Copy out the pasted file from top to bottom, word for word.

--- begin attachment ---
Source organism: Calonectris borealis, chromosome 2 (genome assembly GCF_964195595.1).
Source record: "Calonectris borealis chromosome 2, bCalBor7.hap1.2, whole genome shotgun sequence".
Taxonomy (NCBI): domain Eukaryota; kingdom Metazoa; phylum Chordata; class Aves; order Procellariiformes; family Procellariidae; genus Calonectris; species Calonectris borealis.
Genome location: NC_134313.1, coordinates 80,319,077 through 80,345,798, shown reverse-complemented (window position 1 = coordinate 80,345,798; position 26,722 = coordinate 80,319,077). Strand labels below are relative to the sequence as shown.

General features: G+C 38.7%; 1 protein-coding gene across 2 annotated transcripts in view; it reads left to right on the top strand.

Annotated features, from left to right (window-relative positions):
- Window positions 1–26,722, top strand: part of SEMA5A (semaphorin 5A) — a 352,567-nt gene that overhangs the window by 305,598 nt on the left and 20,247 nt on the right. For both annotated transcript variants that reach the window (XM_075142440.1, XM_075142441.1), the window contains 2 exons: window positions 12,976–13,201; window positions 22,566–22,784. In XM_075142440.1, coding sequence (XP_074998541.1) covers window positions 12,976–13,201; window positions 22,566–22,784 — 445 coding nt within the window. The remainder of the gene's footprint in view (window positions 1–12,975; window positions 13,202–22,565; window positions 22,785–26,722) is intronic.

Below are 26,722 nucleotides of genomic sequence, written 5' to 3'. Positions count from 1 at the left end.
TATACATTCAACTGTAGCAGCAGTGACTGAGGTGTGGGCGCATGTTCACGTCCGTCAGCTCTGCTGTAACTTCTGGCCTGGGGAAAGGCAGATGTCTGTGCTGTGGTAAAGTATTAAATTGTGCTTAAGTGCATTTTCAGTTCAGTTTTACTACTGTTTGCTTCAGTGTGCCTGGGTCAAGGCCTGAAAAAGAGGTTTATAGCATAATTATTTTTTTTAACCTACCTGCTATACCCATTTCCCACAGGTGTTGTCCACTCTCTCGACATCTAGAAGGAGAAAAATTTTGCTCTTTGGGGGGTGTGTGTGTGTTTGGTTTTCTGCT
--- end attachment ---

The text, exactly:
Source organism: Calonectris borealis, chromosome 2 (genome assembly GCF_964195595.1).
Source record: "Calonectris borealis chromosome 2, bCalBor7.hap1.2, whole genome shotgun sequence".
Taxonomy (NCBI): domain Eukaryota; kingdom Metazoa; phylum Chordata; class Aves; order Procellariiformes; family Procellariidae; genus Calonectris; species Calonectris borealis.
Genome location: NC_134313.1, coordinates 80,319,077 through 80,345,798, shown reverse-complemented (window position 1 = coordinate 80,345,798; position 26,722 = coordinate 80,319,077). Strand labels below are relative to the sequence as shown.

General features: G+C 38.7%; 1 protein-coding gene across 2 annotated transcripts in view; it reads left to right on the top strand.

Annotated features, from left to right (window-relative positions):
- Window positions 1–26,722, top strand: part of SEMA5A (semaphorin 5A) — a 352,567-nt gene that overhangs the window by 305,598 nt on the left and 20,247 nt on the right. For both annotated transcript variants that reach the window (XM_075142440.1, XM_075142441.1), the window contains 2 exons: window positions 12,976–13,201; window positions 22,566–22,784. In XM_075142440.1, coding sequence (XP_074998541.1) covers window positions 12,976–13,201; window positions 22,566–22,784 — 445 coding nt within the window. The remainder of the gene's footprint in view (window positions 1–12,975; window positions 13,202–22,565; window positions 22,785–26,722) is intronic.

Below are 26,722 nucleotides of genomic sequence, written 5' to 3'. Positions count from 1 at the left end.
TATACATTCAACTGTAGCAGCAGTGACTGAGGTGTGGGCGCATGTTCACGTCCGTCAGCTCTGCTGTAACTTCTGGCCTGGGGAAAGGCAGATGTCTGTGCTGTGGTAAAGTATTAAATTGTGCTTAAGTGCATTTTCAGTTCAGTTTTACTACTGTTTGCTTCAGTGTGCCTGGGTCAAGGCCTGAAAAAGAGGTTTATAGCATAATTATTTTTTTTAACCTACCTGCTATACCCATTTCCCACAGGTGTTGTCCACTCTCTCGACATCTAGAAGGAGAAAAATTTTGCTCTTTGGGGGGTGTGTGTGTGTTTGGTTTTCTGCT